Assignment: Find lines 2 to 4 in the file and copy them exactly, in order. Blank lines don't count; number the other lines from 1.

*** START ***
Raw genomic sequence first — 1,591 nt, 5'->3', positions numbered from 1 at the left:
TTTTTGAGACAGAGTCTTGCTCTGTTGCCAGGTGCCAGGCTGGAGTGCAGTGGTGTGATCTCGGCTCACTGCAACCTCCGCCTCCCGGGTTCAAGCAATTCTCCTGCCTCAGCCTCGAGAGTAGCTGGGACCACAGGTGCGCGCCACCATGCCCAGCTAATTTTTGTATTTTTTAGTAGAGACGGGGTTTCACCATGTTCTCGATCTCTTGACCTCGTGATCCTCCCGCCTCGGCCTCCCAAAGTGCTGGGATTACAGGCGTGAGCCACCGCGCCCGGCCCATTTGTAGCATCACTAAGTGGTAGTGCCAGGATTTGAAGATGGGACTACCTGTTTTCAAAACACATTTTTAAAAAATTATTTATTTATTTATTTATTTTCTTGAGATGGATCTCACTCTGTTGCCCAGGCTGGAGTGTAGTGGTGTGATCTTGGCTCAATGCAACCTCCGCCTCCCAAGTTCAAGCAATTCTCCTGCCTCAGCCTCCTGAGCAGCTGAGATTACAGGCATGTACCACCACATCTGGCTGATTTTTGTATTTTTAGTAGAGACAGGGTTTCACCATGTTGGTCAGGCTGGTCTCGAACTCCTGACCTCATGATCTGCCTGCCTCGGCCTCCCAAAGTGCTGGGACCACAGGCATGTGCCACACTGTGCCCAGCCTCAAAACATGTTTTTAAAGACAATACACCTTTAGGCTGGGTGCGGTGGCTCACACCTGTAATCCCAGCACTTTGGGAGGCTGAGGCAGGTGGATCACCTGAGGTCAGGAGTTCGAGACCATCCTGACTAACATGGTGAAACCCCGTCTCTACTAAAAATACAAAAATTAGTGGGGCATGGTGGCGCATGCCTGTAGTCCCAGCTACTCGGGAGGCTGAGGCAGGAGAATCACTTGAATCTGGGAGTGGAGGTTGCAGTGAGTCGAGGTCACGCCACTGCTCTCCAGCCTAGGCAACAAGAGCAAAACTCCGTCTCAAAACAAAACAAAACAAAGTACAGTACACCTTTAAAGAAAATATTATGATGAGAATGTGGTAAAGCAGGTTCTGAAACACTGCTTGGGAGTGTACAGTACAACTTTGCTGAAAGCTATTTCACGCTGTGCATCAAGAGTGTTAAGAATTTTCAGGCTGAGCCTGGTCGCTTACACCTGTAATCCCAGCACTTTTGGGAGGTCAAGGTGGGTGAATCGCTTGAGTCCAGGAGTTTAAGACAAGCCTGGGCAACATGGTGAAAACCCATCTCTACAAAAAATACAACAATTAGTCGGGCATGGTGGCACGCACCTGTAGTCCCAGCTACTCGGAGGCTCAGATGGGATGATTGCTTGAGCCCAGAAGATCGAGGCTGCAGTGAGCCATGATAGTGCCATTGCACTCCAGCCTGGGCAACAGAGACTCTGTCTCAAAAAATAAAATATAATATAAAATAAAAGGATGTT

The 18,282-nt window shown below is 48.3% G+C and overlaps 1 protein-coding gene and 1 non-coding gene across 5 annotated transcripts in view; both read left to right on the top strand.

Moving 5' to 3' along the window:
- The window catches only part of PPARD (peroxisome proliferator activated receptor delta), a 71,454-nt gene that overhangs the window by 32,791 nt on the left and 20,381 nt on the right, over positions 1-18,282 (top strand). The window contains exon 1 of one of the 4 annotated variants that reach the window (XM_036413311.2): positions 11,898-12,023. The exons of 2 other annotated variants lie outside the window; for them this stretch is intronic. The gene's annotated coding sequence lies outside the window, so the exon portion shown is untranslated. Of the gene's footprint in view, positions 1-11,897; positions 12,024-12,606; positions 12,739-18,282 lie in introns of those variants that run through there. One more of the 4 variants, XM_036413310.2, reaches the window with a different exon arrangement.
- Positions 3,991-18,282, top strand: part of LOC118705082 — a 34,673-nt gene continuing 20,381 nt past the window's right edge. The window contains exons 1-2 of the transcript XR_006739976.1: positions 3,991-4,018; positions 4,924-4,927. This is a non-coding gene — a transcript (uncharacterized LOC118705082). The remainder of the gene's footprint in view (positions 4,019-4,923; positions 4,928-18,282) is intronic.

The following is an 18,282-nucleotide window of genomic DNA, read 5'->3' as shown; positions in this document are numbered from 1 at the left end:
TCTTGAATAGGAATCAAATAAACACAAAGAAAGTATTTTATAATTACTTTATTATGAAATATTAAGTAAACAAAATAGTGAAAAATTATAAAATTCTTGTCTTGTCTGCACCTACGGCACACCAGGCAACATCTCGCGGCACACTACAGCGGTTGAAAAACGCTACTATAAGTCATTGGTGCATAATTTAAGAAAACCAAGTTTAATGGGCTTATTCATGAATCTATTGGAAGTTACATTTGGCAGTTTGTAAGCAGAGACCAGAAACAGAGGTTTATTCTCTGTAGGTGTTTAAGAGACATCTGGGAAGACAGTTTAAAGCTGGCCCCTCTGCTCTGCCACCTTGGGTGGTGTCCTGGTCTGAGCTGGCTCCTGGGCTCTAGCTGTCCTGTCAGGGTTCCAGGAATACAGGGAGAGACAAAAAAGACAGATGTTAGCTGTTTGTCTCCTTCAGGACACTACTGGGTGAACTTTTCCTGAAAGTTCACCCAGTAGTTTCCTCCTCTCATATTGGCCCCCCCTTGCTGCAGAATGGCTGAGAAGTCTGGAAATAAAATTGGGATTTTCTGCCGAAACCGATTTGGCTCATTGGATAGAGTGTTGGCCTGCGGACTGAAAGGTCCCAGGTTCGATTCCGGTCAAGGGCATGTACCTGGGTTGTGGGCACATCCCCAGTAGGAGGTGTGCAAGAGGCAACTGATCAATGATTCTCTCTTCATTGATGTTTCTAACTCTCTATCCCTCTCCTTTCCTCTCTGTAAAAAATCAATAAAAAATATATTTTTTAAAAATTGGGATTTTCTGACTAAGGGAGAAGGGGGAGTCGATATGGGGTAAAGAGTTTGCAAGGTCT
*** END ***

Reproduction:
TTTTTGAGACAGAGTCTTGCTCTGTTGCCAGGTGCCAGGCTGGAGTGCAGTGGTGTGATCTCGGCTCACTGCAACCTCCGCCTCCCGGGTTCAAGCAATTCTCCTGCCTCAGCCTCGAGAGTAGCTGGGACCACAGGTGCGCGCCACCATGCCCAGCTAATTTTTGTATTTTTTAGTAGAGACGGGGTTTCACCATGTTCTCGATCTCTTGACCTCGTGATCCTCCCGCCTCGGCCTCCCAAAGTGCTGGGATTACAGGCGTGAGCCACCGCGCCCGGCCCATTTGTAGCATCACTAAGTGGTAGTGCCAGGATTTGAAGATGGGACTACCTGTTTTCAAAACACATTTTTAAAAAATTATTTATTTATTTATTTATTTTCTTGAGATGGATCTCACTCTGTTGCCCAGGCTGGAGTGTAGTGGTGTGATCTTGGCTCAATGCAACCTCCGCCTCCCAAGTTCAAGCAATTCTCCTGCCTCAGCCTCCTGAGCAGCTGAGATTACAGGCATGTACCACCACATCTGGCTGATTTTTGTATTTTTAGTAGAGACAGGGTTTCACCATGTTGGTCAGGCTGGTCTCGAACTCCTGACCTCATGATCTGCCTGCCTCGGCCTCCCAAAGTGCTGGGACCACAGGCATGTGCCACACTGTGCCCAGCCTCAAAACATGTTTTTAAAGACAATACACCTTTAGGCTGGGTGCGGTGGCTCACACCTGTAATCCCAGCACTTTGGGAGGCTGAGGCAGGTGGATCACCTGAGGTCAGGAGTTCGAGACCATCCTGACTAACATGGTGAAACCCCGTCTCTACTAAAAATACAAAAATTAGTGGGGCATGGTGGCGCATGCCTGTAGTCCCAGCTACTCGGGAGGCTGAGGCAGGAGAATCACTTGAATCTGGGAGTGGAGGTTGCAGTGAGTCGAGGTCACGCCACTGCTCTCCAGCCTAGGCAACAAGAGCAAAACTCCGTCTCAAAACAAAACAAAACAAAGTACAGTACACCTTTAAAGAAAATATTATGATGAGAATGTGGTAAAGCAGGTTCTGAAACACTGCTTGGGAGTGTACAGTACAACTTTGCTGAAAGCTATTTCACGCTGTGCATCAAGAGTGTTAAGAATTTTCAGGCTGAGCCTGGTCGCTTACACCTGTAATCCCAGCACTTTTGGGAGGTCAAGGTGGGTGAATCGCTTGAGTCCAGGAGTTTAAGACAAGCCTGGGCAACATGGTGAAAACCCATCTCTACAAAAAATACAACAATTAGTCGGGCATGGTGGCACGCACCTGTAGTCCCAGCTACTCGGAGGCTCAGATGGGATGATTGCTTGAGCCCAGAAGATCGAGGCTGCAGTGAGCCATGATAGTGCCATTGCACTCCAGCCTGGGCAACAGAGACTCTGTCTCAAAAAATAAAATATAATATAAAATAAAAGGATGTT

The 18,282-nt window shown below is 48.3% G+C and overlaps 1 protein-coding gene and 1 non-coding gene across 5 annotated transcripts in view; both read left to right on the top strand.

Moving 5' to 3' along the window: